A leading green energy scientist who uses bacteria to turn greenhouse gases into usable chemicals is calling for more investment from industry and government subsidies to scale up this newest of technologies.
Professor Nigel Minton from The University of Nottingham says there is significant potential for the industrial scaling up of the new process which uses ‘gas-eating’ bacteria to ferment polluting greenhouse gases from landfill and industry into useful products like biofuels and plastics.
A report, commissioned by Professor Minton’s BBSRC-funded network of gas fermentation specialists C1net, says the UK should do more to increase the production of this new technology which could capture a large percentage of industrial waste gas from our factories and landfill.
As the burden on global oil and natural gas resources increases to meet demand for energy, plastics and medicines, the University’s Synthetic Biology Research Centre has been engineering microorganisms to convert natural and waste gases into valuable chemical and fuel products.
The technology has been rolled out in commercial-scale demonstration plants in China and the US and could make a contribution to reducing greenhouse gas emissions and dependency on fossil resources. However, there is currently little industrial development and use of the technology in the UK.
Professor Minton is calling for the biofuel subsidies currently given to biomass processors to be extended to the gas fermentation industry: “Gas fermentation can produce low carbon fuels from a range of waste feedstocks that do not pose the risk of increasing demand for land, like biomass production does. But the new technology is not competing on a level playing field.
“Fuels produced from renewable feedstocks are eligible under the UK’s Renewable Transport Fuel Obligation, but low carbon fuels produced from carbon-containing waste gases are currently not eligible to contribute towards the obligation, despite the greenhouse gas emissions reductions they can provide. This is proving a significant barrier to the commercial deployment of the gas fermentation processes. A broader and more encompassing framework is needed to increase the production of low carbon fuels in the UK. This could be achieved by focusing on the ultimate goal of lowering the greenhouse gas emissions of transport fuels, and supporting all low carbon fuels.”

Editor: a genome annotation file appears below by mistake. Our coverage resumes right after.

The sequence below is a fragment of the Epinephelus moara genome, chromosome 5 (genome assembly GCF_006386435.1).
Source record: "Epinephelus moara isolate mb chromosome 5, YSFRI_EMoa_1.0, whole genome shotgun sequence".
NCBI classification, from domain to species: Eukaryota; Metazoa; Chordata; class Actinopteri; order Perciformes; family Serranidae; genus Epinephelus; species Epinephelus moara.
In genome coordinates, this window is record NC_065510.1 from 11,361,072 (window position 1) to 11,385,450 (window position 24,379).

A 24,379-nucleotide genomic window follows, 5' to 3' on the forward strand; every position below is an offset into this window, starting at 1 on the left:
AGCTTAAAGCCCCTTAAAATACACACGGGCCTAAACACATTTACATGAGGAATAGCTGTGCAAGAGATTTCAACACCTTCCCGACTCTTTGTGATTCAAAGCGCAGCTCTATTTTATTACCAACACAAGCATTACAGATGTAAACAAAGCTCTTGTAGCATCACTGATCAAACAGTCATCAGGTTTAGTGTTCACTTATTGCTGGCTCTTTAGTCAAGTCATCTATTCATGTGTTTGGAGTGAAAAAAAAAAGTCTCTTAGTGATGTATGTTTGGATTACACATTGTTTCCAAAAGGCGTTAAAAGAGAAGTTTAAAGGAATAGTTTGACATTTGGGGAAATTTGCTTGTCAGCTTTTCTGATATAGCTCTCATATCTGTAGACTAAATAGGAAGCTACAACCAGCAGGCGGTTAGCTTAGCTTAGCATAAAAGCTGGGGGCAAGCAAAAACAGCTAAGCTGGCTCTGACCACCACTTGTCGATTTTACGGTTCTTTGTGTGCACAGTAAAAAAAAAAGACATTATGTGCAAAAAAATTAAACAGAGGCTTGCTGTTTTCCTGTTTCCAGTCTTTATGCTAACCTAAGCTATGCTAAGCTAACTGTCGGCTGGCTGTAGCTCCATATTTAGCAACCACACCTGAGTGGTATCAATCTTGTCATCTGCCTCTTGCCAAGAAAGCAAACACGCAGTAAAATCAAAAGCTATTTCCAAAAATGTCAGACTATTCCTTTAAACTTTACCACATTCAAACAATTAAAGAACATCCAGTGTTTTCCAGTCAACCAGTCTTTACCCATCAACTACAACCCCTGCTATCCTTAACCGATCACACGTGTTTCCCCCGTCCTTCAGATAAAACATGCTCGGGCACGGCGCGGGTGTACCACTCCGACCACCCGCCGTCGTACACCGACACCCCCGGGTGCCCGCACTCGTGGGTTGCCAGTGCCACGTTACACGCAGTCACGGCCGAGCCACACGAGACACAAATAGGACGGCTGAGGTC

The BBSRC C1net report makes several recommendations to government’s Department for Business, Energy & Industrial Strategy and the industry sector:
- Long term policy support for all low carbon fuels and products either through incentivising their use or disincentivising the use of fossil resources. This may be achieved, in part, through amendment of the RTFO, to include low carbon fuels made from non-biological waste feedstocks. Incentivising the use of all low carbon fuels according to the degree to which they reduce carbon emissions would provide an outcome-oriented approach, ensuring technology and feedstock neutrality.
- A framework whereby the production of chemicals and materials are not at a disadvantage to fuels where they lead to similar benefits. In the near term, there could be a role for public procurement in stimulating the market for products with renewable content or recycled carbon content. In the longer term this may be achieved with an appropriately defined carbon tax.
- Policy support aimed at increasing the availability of sustainable biomass resources, and/or further supporting the use of waste resources.
- Improved access to capital for all low carbon technologies, for example through the use of loan guarantees, or by including the technology platform in the priorities of publically-backed lenders.
- Targeted R&I support addressing specific technology challenges and scale-up.
Developers of new processes, both in academia and industry, must credibly assess the economic viability of these processes, ensuring that they understand the conditions in which the processes will be commercially viable. They must also take a proactive approach in communicating the benefits of new products and processes.
This article has been republished from materials provided by University of Nottingham. Note: material may have been edited for length and content. For further information, please contact the cited source.